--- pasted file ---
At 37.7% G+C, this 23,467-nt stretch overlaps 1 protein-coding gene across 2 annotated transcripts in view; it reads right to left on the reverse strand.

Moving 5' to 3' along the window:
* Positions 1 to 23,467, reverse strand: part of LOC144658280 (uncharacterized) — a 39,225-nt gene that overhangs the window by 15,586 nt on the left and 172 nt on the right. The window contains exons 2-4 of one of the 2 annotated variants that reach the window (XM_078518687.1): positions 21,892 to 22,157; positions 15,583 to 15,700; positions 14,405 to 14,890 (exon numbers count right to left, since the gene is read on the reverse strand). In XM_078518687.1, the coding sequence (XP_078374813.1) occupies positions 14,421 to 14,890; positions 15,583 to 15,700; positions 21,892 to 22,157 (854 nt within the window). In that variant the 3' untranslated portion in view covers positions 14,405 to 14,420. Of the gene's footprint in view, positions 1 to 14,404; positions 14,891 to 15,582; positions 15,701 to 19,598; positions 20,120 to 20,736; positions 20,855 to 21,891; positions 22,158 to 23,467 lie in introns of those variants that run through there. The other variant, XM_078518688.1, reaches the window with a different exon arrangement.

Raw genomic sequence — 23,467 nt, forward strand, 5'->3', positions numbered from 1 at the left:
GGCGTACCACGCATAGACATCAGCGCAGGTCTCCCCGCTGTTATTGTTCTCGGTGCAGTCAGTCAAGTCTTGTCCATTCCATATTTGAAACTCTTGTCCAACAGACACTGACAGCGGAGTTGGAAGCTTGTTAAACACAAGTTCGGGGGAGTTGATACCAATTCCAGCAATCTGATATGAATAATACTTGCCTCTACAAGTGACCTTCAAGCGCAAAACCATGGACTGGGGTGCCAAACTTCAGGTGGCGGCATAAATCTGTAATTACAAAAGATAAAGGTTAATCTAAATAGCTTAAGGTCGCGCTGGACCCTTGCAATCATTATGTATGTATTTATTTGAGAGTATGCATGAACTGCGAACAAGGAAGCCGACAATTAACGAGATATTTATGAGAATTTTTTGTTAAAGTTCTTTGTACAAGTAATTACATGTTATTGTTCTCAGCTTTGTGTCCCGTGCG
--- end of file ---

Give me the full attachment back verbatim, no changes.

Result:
At 37.7% G+C, this 23,467-nt stretch overlaps 1 protein-coding gene across 2 annotated transcripts in view; it reads right to left on the reverse strand.

Moving 5' to 3' along the window:
* Positions 1 to 23,467, reverse strand: part of LOC144658280 (uncharacterized) — a 39,225-nt gene that overhangs the window by 15,586 nt on the left and 172 nt on the right. The window contains exons 2-4 of one of the 2 annotated variants that reach the window (XM_078518687.1): positions 21,892 to 22,157; positions 15,583 to 15,700; positions 14,405 to 14,890 (exon numbers count right to left, since the gene is read on the reverse strand). In XM_078518687.1, the coding sequence (XP_078374813.1) occupies positions 14,421 to 14,890; positions 15,583 to 15,700; positions 21,892 to 22,157 (854 nt within the window). In that variant the 3' untranslated portion in view covers positions 14,405 to 14,420. Of the gene's footprint in view, positions 1 to 14,404; positions 14,891 to 15,582; positions 15,701 to 19,598; positions 20,120 to 20,736; positions 20,855 to 21,891; positions 22,158 to 23,467 lie in introns of those variants that run through there. The other variant, XM_078518688.1, reaches the window with a different exon arrangement.

Raw genomic sequence — 23,467 nt, forward strand, 5'->3', positions numbered from 1 at the left:
GGCGTACCACGCATAGACATCAGCGCAGGTCTCCCCGCTGTTATTGTTCTCGGTGCAGTCAGTCAAGTCTTGTCCATTCCATATTTGAAACTCTTGTCCAACAGACACTGACAGCGGAGTTGGAAGCTTGTTAAACACAAGTTCGGGGGAGTTGATACCAATTCCAGCAATCTGATATGAATAATACTTGCCTCTACAAGTGACCTTCAAGCGCAAAACCATGGACTGGGGTGCCAAACTTCAGGTGGCGGCATAAATCTGTAATTACAAAAGATAAAGGTTAATCTAAATAGCTTAAGGTCGCGCTGGACCCTTGCAATCATTATGTATGTATTTATTTGAGAGTATGCATGAACTGCGAACAAGGAAGCCGACAATTAACGAGATATTTATGAGAATTTTTTGTTAAAGTTCTTTGTACAAGTAATTACATGTTATTGTTCTCAGCTTTGTGTCCCGTGCG